Hey, I’m an old white woman and I was so angered by the race baiting that I was determined to vote against the guy who did it and encouraged it!
Take a look at what happened in Philadelphia:
In a city where President Obama received more than 85 percent of the votes, in some places he received almost every one. In 13 Philadelphia wards, Obama received 99 percent of the vote or more.
Those wards, many with large African American populations, also swung heavily for Obama over John McCain in 2008. But the difficult economy seemed destined to dampen that enthusiasm four years later.
Not to worry. Ward leaders and voters said they were just as motivated this time.
“In this election, you had to point out to the people what was at stake. And in many cases, they felt that the Romney doctrine was not going to favor the working man,” said Edgar “Sonny” Campbell.
No kidding. But I’d be shocked if a lot of the motivation didn’t come from the poorly disguised racism emanating from Romney and Ryan and their surrogates.
And now let’s turn to those whiny billionaires who thought they could buy the White House and failed miserably. Kevin Roose writes at New York Magazine about a conversation he overheard:
Two months ago, in a dimly lit corner banquette at an exclusive club in the meatpacking district, two well-known billionaires sat down — at a table well within earshot of mine — to have a good bitch about the state of the union.
“The last four years have been a disaster,” said one man, a hedge fund manager who supported President Obama’s 2008 campaign but decided to sit this election out. The primary reason for his disillusionment, he said, was that the country under Obama had grown hostile to wealth, and to those who had accumulated vast amounts of it.
“People work their asses off to get where they are, and they get punished,” he said. “I wanted to fly my friend to Davos this year, and people were like, you’re not going to fly the jet to Davos, are you? How will that look to the Occupy people? I’m like, what the fuck are you talking about? I worked hard for this!”
“It’s a scary reality,” said the other billionaire, once a prominent Democratic donor.
Of course President Obama was extremely friendly to Wall Street during his first term, and the banksters did extremely well while most Americans bore the brunt of the Great Recession that Wall Street caused. But the banksters’ tender feelings were hurt when the President referred to them as “fat cats” and held them responsible for hurting middle- and working-class people.
According to Roose,
Wall Street turned very quickly against Obama, and it made a massive bet that they could put a private equity guy in the White House. The bet turned out to be risky and unhedged — the equivalent of wagering a billion dollars on an exotic derivative that would either triple in value or become totally worthless, with no possible results in the middle….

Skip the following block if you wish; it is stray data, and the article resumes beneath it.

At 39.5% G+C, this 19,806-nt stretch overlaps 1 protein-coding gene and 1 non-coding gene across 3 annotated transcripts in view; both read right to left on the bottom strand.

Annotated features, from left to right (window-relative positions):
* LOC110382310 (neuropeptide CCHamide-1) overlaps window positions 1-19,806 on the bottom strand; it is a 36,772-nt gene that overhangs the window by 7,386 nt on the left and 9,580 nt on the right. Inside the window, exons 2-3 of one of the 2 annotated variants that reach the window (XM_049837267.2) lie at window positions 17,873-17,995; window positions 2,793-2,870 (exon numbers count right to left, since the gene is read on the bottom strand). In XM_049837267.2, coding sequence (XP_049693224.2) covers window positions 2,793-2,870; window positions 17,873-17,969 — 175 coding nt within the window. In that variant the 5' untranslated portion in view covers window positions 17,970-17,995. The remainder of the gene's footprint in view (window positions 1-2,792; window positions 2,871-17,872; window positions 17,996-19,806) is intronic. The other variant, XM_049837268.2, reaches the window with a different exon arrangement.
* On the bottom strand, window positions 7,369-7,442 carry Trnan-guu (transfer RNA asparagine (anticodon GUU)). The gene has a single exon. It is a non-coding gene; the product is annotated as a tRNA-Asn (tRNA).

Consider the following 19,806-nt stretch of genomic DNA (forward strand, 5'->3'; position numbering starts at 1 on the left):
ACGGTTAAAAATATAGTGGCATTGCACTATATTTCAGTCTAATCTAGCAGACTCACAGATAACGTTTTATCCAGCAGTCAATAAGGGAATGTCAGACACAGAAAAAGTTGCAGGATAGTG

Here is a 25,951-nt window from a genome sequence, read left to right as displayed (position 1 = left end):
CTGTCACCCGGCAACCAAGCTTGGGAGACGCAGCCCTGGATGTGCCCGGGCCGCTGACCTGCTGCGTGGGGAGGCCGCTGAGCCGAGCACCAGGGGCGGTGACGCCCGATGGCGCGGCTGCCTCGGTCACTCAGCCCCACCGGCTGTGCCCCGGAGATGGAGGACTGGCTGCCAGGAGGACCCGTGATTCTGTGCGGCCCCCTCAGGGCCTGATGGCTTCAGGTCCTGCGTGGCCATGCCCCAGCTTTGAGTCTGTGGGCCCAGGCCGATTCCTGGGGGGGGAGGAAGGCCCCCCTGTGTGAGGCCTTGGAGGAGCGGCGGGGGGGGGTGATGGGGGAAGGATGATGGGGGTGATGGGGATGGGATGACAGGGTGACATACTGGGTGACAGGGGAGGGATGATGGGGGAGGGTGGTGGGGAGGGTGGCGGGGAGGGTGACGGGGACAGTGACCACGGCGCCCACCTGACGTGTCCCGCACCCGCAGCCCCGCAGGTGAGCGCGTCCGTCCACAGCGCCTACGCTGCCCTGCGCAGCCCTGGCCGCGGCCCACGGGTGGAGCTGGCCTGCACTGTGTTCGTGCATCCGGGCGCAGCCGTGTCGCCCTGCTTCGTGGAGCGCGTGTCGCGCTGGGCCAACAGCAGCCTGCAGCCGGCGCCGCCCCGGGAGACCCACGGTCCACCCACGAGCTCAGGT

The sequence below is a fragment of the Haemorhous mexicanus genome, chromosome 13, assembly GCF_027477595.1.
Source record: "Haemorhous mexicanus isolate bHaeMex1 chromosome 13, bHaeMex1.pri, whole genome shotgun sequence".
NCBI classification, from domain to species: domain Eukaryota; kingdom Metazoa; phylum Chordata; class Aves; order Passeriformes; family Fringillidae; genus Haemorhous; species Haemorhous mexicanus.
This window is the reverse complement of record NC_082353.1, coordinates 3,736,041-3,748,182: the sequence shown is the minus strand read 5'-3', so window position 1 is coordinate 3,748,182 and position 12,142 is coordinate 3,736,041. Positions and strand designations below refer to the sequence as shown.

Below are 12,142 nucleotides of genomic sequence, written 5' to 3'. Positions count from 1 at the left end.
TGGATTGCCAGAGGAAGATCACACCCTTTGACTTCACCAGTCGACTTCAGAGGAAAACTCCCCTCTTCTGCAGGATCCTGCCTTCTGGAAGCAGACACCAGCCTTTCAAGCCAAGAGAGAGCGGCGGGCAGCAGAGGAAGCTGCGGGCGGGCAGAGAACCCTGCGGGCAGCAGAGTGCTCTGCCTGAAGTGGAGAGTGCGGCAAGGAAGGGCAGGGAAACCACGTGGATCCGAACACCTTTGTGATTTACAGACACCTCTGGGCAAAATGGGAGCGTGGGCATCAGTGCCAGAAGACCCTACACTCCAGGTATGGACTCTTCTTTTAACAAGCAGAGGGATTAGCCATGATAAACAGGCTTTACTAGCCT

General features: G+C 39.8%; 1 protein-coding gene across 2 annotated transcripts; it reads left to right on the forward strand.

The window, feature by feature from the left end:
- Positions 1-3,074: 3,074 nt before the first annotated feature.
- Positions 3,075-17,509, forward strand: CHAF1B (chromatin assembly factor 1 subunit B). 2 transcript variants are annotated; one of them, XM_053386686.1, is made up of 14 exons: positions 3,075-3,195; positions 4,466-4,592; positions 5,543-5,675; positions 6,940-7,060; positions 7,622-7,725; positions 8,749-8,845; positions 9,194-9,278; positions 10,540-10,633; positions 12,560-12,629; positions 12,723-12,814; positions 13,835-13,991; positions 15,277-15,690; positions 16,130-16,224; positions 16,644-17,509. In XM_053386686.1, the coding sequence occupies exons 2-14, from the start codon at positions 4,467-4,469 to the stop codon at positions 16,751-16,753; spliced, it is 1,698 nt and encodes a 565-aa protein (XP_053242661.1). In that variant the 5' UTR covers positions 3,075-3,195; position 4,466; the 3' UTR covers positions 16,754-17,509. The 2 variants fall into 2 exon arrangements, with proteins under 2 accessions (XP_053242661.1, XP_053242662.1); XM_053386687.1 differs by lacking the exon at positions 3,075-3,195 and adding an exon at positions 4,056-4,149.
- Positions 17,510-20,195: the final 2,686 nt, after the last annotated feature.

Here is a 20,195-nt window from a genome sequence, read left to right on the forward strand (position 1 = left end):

Backing Romney was a tactical decision, but it was also a psychological one. Under a Romney administration, these donors believed, no longer would they need to hang their heads, hide their jets, and apologize for their success. The social order would be restored, and they could walk proud once more.
What could be more pathetic? These Wall Street titans gambled billions on Romney and got absolutely nothing back. In fact they’ve now lost their leverage over Obama, leaving him free to be even more dismissive of their concerns. Bwaaaaahahahahahahaha!!
Do you ever wonder what effect these self-pitying and self-involved billionaires have on their ultra-privileged offspring? One of them, Peter Brandt II, put on quite a display on election night. The Grio reports that Brandt,
the 18-year-old son of billionaire publisher Peter Brant Sr. and former Victoria’s Secret supermodel Stephanie Seymour [reacted to Obama’s reelection by threatening to kill President Obama].
In a series of text messages to his friend Andrew Warren, which were reprinted by Jezebel, Warren whined about how a second Obama term would make him “poor.” Brant II then claimed, “I have a contingency plan. Kill Obama hahaha.”
Brandt was so proud of his “joke,” that he posted the entire text exchange on Instagram.
Here’s a little more of Brandt’s brand [pun intended] of humor, including this delightful tweet:
Harry & Peter Brant@HarryPeterBrant
H:yay Obama and all, but am i the only person who is DYING for Hill DOG to run in 2016! that stylish mullet needs to be in the oval office.
7 Nov 12
Thank goodness the assholes lost this time.